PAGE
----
- Upgrading is a very involved process, usually carrying a steep cost in lost time and productivity. Not only are your trucks down while the units are replaced, but often the “upgrade” breaks some existing and crucial functionality. Then you have to scramble to fix the problem or find workarounds, figuring out ways to keep these fragile systems and processes working. The worst part of this is that you’re at the mercy of technical support from your provider, which has a reputation for being glacially slow and generally unhelpful.
- To top it all off, once the upgrade is complete, you’re still stuck with monolithic units that, like the devices they just replaced, are also going to become bricks as soon as LTE and 5G are superseded by the next mobile technology. Then the whole cycle will repeat.
It’s all a recipe for a great deal of money down the drain, and a lot of extra strain on your business. It’s a fragile model.
But there is a better way…
2. Adopt a more cost-effective, flexible modular system
The problem with mobilecomm is that it tries to munge together telematics and driver communication into a single device.
Because this is highly specialized functionality, that means a lot of expense—plus, it ends up being terrible for driver communication anyway. There is no modern user interface to present information logically; drivers instead have to scroll through a firehose of text messages to find what they need.
But what if you could separate communications and telematics functions, and use less expensive, off-the-shelf units that could be easily swapped out once they get long in the tooth?
This is what’s happening in the trucking industry right now.
Telematics devices are much simpler than they used to be, and easy to hot swap.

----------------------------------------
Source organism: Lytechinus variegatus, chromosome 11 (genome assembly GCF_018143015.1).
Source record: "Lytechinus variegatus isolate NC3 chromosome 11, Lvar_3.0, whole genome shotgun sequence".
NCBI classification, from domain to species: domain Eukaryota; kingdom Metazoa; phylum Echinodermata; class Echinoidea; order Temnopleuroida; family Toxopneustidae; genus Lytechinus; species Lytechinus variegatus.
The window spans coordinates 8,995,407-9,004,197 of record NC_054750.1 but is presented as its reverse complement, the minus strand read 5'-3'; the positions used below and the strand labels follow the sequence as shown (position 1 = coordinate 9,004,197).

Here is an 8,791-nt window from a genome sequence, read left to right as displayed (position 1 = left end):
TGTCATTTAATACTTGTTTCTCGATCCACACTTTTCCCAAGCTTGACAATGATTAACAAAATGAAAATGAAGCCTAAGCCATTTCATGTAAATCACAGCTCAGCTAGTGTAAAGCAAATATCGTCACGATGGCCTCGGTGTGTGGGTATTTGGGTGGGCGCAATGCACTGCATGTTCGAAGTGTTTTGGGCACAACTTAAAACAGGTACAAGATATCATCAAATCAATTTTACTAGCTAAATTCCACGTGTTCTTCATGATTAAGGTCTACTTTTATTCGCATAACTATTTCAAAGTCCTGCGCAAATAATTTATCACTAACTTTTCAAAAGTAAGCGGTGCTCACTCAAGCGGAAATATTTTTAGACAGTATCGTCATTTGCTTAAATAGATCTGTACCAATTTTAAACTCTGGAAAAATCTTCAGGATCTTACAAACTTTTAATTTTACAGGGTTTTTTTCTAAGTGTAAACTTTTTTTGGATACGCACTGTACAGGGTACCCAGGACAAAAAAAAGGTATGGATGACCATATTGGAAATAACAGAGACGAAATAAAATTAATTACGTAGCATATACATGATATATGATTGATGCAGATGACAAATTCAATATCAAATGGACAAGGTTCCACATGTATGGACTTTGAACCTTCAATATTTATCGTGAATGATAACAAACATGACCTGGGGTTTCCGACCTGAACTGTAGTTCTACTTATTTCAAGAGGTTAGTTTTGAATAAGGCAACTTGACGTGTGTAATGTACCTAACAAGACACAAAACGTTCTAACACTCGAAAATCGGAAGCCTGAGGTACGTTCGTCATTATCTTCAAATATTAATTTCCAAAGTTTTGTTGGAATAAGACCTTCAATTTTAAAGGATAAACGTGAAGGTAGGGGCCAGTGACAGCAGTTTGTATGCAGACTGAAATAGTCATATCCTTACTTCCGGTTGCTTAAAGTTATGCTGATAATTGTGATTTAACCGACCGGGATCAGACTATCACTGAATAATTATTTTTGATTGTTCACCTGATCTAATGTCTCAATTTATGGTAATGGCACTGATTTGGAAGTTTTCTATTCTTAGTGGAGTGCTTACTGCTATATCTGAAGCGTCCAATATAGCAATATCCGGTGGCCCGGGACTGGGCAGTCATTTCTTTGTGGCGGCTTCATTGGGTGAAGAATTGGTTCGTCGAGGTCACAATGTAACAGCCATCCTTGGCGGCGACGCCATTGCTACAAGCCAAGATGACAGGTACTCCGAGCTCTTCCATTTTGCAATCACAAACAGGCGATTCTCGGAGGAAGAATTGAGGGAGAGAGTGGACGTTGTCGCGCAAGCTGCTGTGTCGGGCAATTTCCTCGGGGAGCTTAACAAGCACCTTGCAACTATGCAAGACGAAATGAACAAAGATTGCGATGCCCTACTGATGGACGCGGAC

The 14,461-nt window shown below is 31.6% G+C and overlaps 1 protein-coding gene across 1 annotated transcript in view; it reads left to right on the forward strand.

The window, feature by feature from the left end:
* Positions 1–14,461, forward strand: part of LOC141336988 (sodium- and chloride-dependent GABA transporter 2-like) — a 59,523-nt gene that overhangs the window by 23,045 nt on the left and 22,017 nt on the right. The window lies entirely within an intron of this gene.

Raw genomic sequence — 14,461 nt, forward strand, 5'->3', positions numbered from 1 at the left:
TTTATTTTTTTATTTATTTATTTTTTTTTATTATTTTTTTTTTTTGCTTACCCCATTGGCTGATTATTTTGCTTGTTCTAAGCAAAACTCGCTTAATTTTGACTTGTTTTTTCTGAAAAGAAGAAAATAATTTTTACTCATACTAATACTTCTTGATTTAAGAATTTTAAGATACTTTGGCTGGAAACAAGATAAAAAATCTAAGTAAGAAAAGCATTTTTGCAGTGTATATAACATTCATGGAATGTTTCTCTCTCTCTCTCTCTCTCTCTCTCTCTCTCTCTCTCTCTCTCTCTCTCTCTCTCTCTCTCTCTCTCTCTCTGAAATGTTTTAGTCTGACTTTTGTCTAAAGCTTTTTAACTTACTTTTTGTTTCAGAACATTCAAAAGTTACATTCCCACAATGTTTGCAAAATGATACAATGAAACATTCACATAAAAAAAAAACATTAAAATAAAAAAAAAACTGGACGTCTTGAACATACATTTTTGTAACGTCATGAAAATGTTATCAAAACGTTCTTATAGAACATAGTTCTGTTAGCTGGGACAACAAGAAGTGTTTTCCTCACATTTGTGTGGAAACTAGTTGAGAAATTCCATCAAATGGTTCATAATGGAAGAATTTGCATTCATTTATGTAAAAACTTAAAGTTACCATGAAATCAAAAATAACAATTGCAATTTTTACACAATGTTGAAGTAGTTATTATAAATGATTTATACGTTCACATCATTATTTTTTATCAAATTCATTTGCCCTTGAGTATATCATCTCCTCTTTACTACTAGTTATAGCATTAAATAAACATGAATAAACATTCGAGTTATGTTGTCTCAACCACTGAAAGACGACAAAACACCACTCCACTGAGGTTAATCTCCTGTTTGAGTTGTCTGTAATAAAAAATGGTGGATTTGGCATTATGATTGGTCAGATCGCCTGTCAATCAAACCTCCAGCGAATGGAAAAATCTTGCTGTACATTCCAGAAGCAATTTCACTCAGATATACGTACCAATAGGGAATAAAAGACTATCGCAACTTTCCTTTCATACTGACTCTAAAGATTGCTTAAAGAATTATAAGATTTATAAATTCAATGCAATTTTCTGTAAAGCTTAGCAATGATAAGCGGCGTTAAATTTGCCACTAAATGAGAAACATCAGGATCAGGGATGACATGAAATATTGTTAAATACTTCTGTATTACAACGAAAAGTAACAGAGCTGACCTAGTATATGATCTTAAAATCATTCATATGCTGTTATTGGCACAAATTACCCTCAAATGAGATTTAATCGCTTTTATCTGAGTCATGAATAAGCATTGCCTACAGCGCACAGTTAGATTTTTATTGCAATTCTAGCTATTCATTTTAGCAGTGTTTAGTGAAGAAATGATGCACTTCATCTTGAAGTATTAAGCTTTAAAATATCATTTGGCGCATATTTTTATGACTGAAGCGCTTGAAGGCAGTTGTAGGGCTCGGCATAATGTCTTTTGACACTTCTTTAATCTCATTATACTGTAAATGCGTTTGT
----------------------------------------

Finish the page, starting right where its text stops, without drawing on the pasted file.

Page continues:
And they can be combined with a separate cab-mounted tablet for driver communication and workflow management.
- This is more affordable…
- This is easier to manage…
- This makes driver communication and workflow a first-class citizen in every cab, which makes drivers very happy…
- This means that drivers can use up-to-date consumer-grade devices like iPads or Samsung tablets instead of clunky horrible mobilecomm interfaces…
- And it means that drivers can even use their own smartphones instead of being stuck on the device in their cab.
Eleos is the only vendor currently offering a truly modern, flexible, and customizable workflow management and driver communication platform. The Eleos Platform integrates with any telematics system you pick, making setup a snap. Combine it with Geotab, Zonar, ORBCOMM, or whatever you prefer, for a modular approach that fully future-proofs your fleet.
No more expensive replacements at the mercy of traditional mobilecomm providers—or telecommunications vendors for that matter. Update your devices as they age, with less cost and no disruption.
No more battling with unresponsive tech support to get systems or processes back up and running with every “upgrade.” Once your workflow is in place, it is device-agnostic, and just keeps running—plus Eleos’s tech support is renowned for being fast and helpful.
So why not use the 3G sunsetting as an opportunity to adopt a better approach, rather than as a painful forced update?